Awareness of attention- deficit/hyperactivity disorder (ADHD) has increased over the past decade, yet drug treatment of this disorder remains controversial, particularly in Europe and Japan. Attention-Deficit/Hyperactivity Disorder is a new Decision Resources study that explains why drug sales for ADHD are relatively low despite the huge, potentially drug-treatable population and the availability of effective treatments in most regions. Analysts at Decision Resources find that new, long-acting reformulations of psychostimulants and the emergence of improved nonstimulant agents-combined with increased education efforts-promise to expand the ADHD market.
Numerous Companies Compete in the Growing Market for Long-Acting Psychostimulants
Numerous products will vie for leadership in the growing market for long- acting reformulations of existing psychostimulants; among them are Concerta (Alza), Metadate CD (Celltech Group), Adderall XR (Shire Pharmaceuticals), Ritalin-LA (Novartis/Celgene), and Methypatch (Noven). Considerable opportunity also exists for novel nonstimulants that prove to be as efficacious as psychostimulants.
Vast Opportunities Outside the United States
Although the United States represents only 42% of the prevalent ADHD population in the seven major markets, it accounts for approximately 97% of seven-market sales for this indication. This disproportion is the result of a greater awareness and acceptance of ADHD, a wider range of available treatment options, and a heavier reliance on drug therapy over behavioral therapy. Vast opportunities exist for pharmaceutical companies to expand their sales to the other six major markets.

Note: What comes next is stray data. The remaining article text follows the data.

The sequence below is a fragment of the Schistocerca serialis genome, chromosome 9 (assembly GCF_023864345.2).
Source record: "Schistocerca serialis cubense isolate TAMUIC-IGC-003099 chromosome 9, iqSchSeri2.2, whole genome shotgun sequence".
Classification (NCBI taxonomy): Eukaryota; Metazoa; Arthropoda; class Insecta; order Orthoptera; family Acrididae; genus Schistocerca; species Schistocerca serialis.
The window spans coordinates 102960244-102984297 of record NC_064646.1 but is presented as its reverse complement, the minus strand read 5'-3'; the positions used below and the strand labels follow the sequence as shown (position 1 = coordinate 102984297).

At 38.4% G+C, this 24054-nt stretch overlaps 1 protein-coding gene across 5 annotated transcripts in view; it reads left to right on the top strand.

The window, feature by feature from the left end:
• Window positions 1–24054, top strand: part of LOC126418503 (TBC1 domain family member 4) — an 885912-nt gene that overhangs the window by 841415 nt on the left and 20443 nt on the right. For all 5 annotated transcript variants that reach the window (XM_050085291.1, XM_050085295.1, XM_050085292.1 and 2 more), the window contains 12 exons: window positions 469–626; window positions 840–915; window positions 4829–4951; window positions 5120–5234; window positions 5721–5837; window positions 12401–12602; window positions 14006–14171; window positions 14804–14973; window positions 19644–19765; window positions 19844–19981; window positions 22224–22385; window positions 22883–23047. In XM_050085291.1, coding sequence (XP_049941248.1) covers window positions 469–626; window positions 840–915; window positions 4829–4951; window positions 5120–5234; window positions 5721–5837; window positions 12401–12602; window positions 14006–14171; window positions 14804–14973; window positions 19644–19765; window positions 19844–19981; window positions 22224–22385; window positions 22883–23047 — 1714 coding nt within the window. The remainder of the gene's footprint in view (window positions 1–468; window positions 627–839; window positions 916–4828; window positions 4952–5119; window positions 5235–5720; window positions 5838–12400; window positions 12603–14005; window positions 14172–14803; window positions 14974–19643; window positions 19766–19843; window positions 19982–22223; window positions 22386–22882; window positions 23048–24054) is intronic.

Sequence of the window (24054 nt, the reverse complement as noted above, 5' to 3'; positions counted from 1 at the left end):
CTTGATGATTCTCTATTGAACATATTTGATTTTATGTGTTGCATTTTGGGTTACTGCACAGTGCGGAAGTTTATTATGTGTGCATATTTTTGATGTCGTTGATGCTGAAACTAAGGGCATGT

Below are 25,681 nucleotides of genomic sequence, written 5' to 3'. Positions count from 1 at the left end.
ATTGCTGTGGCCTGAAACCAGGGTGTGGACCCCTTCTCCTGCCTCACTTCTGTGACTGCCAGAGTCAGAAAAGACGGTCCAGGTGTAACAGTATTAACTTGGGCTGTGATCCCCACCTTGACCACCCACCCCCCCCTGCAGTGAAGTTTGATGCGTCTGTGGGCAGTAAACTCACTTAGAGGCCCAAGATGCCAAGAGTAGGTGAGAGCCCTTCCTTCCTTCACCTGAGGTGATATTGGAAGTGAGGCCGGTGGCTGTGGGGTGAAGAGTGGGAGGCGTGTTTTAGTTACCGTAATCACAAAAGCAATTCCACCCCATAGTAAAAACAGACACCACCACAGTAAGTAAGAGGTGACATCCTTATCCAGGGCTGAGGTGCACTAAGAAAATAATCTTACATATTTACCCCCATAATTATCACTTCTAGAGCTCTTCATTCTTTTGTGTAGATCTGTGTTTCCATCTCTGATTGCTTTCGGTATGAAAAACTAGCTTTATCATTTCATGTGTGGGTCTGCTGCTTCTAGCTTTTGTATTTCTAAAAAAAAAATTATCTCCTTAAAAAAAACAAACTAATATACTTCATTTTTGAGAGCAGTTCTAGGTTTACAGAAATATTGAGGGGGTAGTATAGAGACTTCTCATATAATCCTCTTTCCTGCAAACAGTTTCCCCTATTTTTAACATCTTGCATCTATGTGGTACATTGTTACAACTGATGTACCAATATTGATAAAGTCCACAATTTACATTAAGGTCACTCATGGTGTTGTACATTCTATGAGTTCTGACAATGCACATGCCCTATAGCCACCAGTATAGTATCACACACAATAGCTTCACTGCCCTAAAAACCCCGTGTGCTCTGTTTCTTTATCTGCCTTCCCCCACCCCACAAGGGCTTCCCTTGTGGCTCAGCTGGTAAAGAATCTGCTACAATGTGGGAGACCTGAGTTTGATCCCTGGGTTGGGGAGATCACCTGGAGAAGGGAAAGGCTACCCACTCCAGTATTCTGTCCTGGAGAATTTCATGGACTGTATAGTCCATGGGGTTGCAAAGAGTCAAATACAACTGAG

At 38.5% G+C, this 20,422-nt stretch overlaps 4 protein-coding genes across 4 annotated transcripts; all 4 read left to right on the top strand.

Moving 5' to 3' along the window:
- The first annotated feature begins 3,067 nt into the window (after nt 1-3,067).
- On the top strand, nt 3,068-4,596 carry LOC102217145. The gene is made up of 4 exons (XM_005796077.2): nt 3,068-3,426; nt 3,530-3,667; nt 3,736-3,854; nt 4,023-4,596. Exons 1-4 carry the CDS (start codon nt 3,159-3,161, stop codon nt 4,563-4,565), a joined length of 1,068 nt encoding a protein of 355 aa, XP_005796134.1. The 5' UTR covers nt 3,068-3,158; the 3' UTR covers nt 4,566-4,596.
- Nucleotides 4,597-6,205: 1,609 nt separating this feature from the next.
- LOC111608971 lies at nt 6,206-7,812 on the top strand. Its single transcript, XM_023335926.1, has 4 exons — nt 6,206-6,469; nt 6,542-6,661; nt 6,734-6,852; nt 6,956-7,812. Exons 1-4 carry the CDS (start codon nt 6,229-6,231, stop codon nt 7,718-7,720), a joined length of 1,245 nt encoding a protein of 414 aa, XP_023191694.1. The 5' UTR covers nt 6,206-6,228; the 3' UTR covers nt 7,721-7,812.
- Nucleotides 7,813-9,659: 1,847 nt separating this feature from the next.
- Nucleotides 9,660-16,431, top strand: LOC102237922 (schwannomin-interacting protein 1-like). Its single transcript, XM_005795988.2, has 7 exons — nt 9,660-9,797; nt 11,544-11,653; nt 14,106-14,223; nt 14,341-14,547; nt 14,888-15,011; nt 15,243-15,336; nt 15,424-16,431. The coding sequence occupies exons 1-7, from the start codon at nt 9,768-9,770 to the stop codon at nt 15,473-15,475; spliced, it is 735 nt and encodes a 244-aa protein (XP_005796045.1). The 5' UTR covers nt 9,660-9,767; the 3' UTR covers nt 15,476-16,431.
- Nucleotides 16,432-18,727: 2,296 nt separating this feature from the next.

Will the ADHD Market Reach Its Potential by 2010?
Overall, Decision Resources analysts anticipate healthy growth in the sales of ADHD therapies. We expect that psychostimulants will continue to dominate the market, led by long-acting formulations of methylphenidate. ADHD patients will also benefit from a growing number of emerging second-line therapies.
Attention-Deficit/Hyperactivity Disorder offers invaluable strategic intelligence for pharmaceutical companies competing in this market. This study is part of Mosaic, one of six Pharmacor services from Decision Resources that evaluate the commercial potential of drugs in research and development.
Decision Resources, Inc., is a world leader in pharmaceutical research publications, advisory services, and consulting designed to help clients shape strategy, allocate resources, and master their chosen markets. Founded as a subsidiary of Arthur D. Little, Inc., the company has provided strategic information services for 30 years. Visit the Decision Resources Web site at http://www.dresources.com/.
Contact: Frank Sama, 781.296.2553 (telephone), 781.296.2550 (fax), or firstname.lastname@example.org.
In Europe, contact Francoise Bidart, +32.2.351.4082 (telephone), +32.2.351.2347 (fax), or email@example.com.
In Japan, contact Makiko Yoshimoto, +81.3.5401.2615 (telephone), +81.3.5401.2617 (fax), or firstname.lastname@example.org.
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SOURCE: Decision Resources, Inc.
Contact: Frank Sama of Decision Resources, Inc., +1-781-296-2553,